The Italian Watchmaking Tradition Between History And Synergy
Italy is a country steeped in history in terms of the clock world: from Giovanni Dondi dell'Orologio, who lived in the 1300s and invented one of the most important astronomical clocks in history, to Father Embriaco, who made the Pincio water clock in the 19th century, to the 20th century, when many Italian industries supplied Swiss factories with key components for the construction of timepieces. History and synergies for promoting the Italian watchmaking tradition were discussed on the first day of Vicenzaoro January, Italian Exhibition Group's international trade show ongoing at Vicenza Expo Centre until Tuesday, January 23rd. The “ Made in Italy Watches and Synergies" event featured Locman, an independent watchmaking company based on the Island of Elba, and the collaborations the brand has set up to spread Italian quality and elegance around the world. Among the success stories presented was the company’s collaboration with the Navy and its special "Amerigo Vespucci" line to celebrate the 2023-2025 world tour of the "Most Beautiful Ship in the World," and the line dedicated to the Ducati brand. Also presented was the "Decimo Canto" watch, inspired by Canto X of the Divine Comedy, where one of the earliest literary references to a mechanical watch can be found, and created through collaboration between Locman and expert Sandro Fratini with the participation of Valenza-based company, Crivelli. The event featured speeches by Marco Mantovani, president of Locman; Alessia Crivelli, CEO of Crivelli Gioielli Srl; Admiral Lorenzano Di Renzo, commander at the Naval Academy in Livorno; Alessandro Cicognani, licensing and corporate partnership director for Ducati; and Sandro Fratini, owner of the L' O. Belvedere Angelico Srl brand (via video link). Also participating in the talk was Fabrizio Dellacà , founder and coordinator of Watches Of Italy, a collective of Italian watch and accessory operators, who stressed the importance of joining forces to make the potential of Made in Italy understood abroad.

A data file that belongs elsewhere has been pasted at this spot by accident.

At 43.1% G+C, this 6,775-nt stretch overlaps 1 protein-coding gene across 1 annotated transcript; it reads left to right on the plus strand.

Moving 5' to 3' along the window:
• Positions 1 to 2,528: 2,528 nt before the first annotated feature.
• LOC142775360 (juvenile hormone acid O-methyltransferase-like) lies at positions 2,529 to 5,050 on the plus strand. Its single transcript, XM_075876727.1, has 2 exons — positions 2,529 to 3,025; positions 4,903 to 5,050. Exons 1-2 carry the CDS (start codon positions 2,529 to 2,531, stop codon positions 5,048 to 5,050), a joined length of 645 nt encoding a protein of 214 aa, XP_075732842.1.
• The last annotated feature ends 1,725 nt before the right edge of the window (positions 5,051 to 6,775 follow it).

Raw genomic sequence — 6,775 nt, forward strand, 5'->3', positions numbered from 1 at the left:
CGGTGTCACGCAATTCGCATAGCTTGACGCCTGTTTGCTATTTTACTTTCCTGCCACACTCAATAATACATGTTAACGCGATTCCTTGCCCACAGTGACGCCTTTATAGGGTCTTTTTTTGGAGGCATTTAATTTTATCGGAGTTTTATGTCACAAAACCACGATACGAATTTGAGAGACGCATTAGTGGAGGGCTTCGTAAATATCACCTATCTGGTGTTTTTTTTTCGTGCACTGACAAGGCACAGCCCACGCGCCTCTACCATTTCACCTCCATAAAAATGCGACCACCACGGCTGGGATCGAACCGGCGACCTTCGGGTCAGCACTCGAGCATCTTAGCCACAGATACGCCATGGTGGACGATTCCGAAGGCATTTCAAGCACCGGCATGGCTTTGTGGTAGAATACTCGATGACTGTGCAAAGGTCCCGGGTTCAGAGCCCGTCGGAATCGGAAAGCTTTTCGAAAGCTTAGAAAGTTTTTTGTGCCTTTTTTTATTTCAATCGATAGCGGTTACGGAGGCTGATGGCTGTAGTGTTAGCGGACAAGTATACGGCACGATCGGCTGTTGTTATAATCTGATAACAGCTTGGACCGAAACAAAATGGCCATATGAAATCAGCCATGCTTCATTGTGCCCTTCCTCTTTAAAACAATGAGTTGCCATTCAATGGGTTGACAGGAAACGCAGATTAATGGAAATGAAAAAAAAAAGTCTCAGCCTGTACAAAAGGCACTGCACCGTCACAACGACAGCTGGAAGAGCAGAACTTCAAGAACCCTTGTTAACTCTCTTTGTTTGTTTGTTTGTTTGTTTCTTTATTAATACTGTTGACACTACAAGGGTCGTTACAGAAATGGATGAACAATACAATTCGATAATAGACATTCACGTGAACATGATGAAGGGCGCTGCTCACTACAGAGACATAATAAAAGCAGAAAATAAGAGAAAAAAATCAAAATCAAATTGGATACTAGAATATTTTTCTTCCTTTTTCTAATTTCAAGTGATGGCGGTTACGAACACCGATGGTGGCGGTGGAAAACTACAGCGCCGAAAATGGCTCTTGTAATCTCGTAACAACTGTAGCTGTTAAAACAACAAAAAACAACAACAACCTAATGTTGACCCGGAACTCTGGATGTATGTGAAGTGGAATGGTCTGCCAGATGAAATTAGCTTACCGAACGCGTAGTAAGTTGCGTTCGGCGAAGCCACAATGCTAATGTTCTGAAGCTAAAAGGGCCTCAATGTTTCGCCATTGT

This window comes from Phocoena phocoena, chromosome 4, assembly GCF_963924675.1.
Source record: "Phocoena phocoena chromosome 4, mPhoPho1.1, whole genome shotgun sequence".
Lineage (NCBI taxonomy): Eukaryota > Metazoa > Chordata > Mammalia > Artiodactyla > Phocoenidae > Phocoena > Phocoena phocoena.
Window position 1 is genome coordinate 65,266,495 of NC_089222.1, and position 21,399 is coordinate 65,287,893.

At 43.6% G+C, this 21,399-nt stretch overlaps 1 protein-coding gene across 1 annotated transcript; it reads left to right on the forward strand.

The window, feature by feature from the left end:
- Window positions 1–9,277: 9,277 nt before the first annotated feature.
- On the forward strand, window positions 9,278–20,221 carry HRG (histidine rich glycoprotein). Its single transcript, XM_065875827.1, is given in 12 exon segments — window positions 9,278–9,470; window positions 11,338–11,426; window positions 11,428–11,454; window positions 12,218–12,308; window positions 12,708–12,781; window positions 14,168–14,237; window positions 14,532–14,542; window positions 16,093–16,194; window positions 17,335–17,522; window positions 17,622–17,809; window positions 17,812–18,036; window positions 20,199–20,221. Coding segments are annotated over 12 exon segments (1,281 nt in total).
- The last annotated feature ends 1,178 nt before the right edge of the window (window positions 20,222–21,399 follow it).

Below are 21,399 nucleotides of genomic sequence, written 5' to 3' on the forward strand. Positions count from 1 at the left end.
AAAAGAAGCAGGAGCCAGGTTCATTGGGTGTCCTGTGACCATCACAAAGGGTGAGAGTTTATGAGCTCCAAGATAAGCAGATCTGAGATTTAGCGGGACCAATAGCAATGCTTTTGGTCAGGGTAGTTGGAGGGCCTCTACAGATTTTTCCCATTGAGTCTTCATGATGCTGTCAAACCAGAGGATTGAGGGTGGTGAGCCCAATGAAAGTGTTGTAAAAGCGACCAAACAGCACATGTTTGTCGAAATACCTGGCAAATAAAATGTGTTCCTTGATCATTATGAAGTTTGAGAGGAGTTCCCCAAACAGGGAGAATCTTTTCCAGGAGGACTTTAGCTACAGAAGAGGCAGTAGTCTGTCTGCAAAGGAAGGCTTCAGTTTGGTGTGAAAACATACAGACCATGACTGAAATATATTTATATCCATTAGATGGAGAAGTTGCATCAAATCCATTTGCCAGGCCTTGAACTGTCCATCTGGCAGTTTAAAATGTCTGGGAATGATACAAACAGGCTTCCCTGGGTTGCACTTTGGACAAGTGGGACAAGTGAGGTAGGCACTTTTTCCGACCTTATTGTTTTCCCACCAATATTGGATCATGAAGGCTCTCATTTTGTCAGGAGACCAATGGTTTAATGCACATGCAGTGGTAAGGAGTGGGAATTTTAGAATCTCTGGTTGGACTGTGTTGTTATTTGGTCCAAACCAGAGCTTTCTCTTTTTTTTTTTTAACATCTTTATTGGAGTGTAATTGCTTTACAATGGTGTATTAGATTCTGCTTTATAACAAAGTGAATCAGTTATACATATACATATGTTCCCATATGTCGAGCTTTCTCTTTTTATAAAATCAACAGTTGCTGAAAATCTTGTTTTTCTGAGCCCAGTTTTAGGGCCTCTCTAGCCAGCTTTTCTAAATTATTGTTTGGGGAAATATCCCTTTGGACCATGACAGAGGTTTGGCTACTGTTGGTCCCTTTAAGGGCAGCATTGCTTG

The Revival Of Vintage Jewellery Between History, Fashion And New Communication Models
Vintage jewellery is experiencing a new golden age and taking the market by storm with unprecedented force. The revival, fuelled by a number of factors such as the boom in luxury goods resales that has seen volumes almost triple in recent years, is based on the rediscovery of the intrinsic value of pieces that are exclusive and embedded in time as symbols of charm, beauty and eternal uniqueness. The topic was discussed this morning, Saturday, January 20th, during the second day of VO Vintage, the marketplace specifically for fine vintage watches and jewellery organised by Italian Exhibition Group and held in the Expo Centre’s foyer until Monday, January 22nd, in partial conjunction with Vicenzaoro January. The talk, hosted by journalist Federica Frosini, featured Manuel Menini, collector and founder of the Vincent Vintage Bijoux boutique in Milan. A phenomenon that wins over all generations and consumer segments, fascinated by the feeling of owning a piece of history that comes back, due to a combination of the old and the new that helps rediscover forgotten styles and jewellery. A key player in this revival is communication, which develops on the cornerstones of irony and spontaneity as in the Menini model. Social platforms have played a significant role in attracting attention to this phenomenon and the stories behind each item of jewellery.